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Calif. Clinic Operators Arrested in Alleged Insurance Scam Involving Thousands of Unneeded Surgeries


Calif. Clinic Accused of Surgery Scam
Calif. Clinic Operators Arrested in Alleged Insurance Scam Involving Thousands of Unneeded Surgeries

The Associated Press (Source:

SANTA ANA, Calif. July 21, 2004 — Operators of a Los Angeles-area clinic paid thousands of people to undergo risky, unnecessary surgeries as part of a nationwide insurance fraud scheme, authorities said Wednesday.

Some 5,000 patients were recruited from across the country and flown to California, where they underwent surgeries that were billed at excessive amounts to their insurance companies, Orange County District Attorney Tony Rackauckas said.

The patients, who had insurance that did not require pre-approval, received $300 to $1,000 or credits toward cosmetic surgery for volunteering for sometimes complex procedures, Rackauckas said.

"These are healthy people, risking their good health going under general anesthesia and being prodded, probed and cut into for less than a thousand dollars," he said.

The three operators of the Unity Outpatient Surgery Center in Buena Park, about 20 miles southeast of Los Angeles, were arrested Tuesday at their homes after a two-year investigation.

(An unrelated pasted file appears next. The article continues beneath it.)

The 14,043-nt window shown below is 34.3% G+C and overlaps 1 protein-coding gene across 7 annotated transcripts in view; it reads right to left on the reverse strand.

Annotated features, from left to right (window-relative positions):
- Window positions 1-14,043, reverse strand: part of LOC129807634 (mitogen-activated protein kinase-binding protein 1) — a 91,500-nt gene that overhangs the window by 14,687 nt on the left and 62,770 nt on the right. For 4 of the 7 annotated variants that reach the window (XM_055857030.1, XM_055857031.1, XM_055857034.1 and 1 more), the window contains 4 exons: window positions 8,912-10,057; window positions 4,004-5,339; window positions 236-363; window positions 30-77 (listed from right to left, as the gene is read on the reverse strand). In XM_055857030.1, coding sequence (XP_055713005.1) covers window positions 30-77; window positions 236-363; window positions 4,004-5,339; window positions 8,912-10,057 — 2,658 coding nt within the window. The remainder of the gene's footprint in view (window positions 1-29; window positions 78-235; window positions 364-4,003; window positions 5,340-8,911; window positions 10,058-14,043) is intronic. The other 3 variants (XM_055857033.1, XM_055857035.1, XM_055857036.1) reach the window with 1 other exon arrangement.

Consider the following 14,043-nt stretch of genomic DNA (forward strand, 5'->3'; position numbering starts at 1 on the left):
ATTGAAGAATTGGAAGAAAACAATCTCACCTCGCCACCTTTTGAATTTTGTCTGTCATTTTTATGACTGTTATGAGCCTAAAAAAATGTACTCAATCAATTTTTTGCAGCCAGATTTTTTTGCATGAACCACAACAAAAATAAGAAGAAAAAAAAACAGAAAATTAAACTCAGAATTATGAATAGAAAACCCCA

They were identified as Tam Vu Pham, 39, and his wife, Hoang Ngo, 38, of Fullerton, and Lan Nguyen, 48, of Huntington Beach.

Arraignment was scheduled Aug. 6 on charges including grand theft, insurance fraud and tax evasion. Attorney Roy Dickson, who has represented the clinic now operating as St. Paul Outpatient Surgery Center, did not immediately return calls seeking comment.

Ngo and Tham were being held on $5 million bail and Nguyen was held on $1 million bail, authorities said. If convicted, Pham faces up to 26 years in prison, Ngo up to 38 years and 8 months, and Nguyen up to 26 years and 8 months.

From August 2002 to April 2003, the owners of the Unity clinic billed insurance companies nearly $97 million and collected $14 million in fees using shell corporations with different addresses to disguise their billing, the district attorney said.

At least 1,600 employers are known to have had workers who received the treatments, which included colonoscopies, upper gastrointestinal procedures, surgery to correct sweaty palms, hemorrhoid surgery and treatment for pain management, officials said.

It was unknown if anyone was injured during the procedures.

The allegedly fraudulent claims were made to hundreds of insurance companies, including Blue Cross, Aetna and Cigna, and the patients could now be required to pay for the surgeries, prosecutor Rick Welsh said.

Authorities declined to say whether any doctors who performed the surgeries would be prosecuted, though Rackauckas said furthers arrests were likely.

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